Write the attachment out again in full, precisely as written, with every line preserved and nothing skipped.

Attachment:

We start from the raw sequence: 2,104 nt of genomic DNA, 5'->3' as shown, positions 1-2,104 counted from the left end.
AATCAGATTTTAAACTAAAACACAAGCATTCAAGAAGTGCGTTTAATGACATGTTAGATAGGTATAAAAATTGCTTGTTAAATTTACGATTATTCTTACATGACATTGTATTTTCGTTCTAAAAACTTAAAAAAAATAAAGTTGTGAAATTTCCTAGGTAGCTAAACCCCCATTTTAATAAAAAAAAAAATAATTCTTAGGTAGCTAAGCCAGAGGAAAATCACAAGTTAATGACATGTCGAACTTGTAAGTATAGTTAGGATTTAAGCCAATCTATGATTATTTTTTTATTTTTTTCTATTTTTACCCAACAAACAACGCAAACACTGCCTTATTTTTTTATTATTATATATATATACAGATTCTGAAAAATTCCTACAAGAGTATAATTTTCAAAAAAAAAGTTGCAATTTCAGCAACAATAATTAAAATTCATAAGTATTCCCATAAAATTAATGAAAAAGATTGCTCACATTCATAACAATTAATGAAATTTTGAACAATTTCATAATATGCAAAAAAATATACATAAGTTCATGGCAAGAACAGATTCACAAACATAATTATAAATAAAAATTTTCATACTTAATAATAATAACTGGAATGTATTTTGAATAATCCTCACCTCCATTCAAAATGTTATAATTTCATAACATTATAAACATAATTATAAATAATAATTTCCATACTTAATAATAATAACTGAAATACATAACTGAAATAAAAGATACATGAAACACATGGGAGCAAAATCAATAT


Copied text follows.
We start from the raw sequence: 2,104 nt of genomic DNA, 5'->3' as shown, positions 1-2,104 counted from the left end.
AATCAGATTTTAAACTAAAACACAAGCATTCAAGAAGTGCGTTTAATGACATGTTAGATAGGTATAAAAATTGCTTGTTAAATTTACGATTATTCTTACATGACATTGTATTTTCGTTCTAAAAACTTAAAAAAAATAAAGTTGTGAAATTTCCTAGGTAGCTAAACCCCCATTTTAATAAAAAAAAAAATAATTCTTAGGTAGCTAAGCCAGAGGAAAATCACAAGTTAATGACATGTCGAACTTGTAAGTATAGTTAGGATTTAAGCCAATCTATGATTATTTTTTTATTTTTTTCTATTTTTACCCAACAAACAACGCAAACACTGCCTTATTTTTTTATTATTATATATATATACAGATTCTGAAAAATTCCTACAAGAGTATAATTTTCAAAAAAAAAGTTGCAATTTCAGCAACAATAATTAAAATTCATAAGTATTCCCATAAAATTAATGAAAAAGATTGCTCACATTCATAACAATTAATGAAATTTTGAACAATTTCATAATATGCAAAAAAATATACATAAGTTCATGGCAAGAACAGATTCACAAACATAATTATAAATAAAAATTTTCATACTTAATAATAATAACTGGAATGTATTTTGAATAATCCTCACCTCCATTCAAAATGTTATAATTTCATAACATTATAAACATAATTATAAATAATAATTTCCATACTTAATAATAATAACTGAAATACATAACTGAAATAAAAGATACATGAAACACATGGGAGCAAAATCAATAT